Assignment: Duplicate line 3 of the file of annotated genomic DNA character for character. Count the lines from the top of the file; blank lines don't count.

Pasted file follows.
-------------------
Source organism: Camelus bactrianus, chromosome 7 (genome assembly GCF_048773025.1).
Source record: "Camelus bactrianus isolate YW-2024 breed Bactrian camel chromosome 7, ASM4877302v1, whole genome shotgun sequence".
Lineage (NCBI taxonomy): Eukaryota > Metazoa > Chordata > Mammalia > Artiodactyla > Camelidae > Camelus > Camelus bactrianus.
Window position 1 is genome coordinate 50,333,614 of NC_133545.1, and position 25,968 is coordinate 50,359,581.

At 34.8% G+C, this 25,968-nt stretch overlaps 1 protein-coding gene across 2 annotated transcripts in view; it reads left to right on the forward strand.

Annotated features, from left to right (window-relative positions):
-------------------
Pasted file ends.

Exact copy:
Lineage (NCBI taxonomy): Eukaryota > Metazoa > Chordata > Mammalia > Artiodactyla > Camelidae > Camelus > Camelus bactrianus.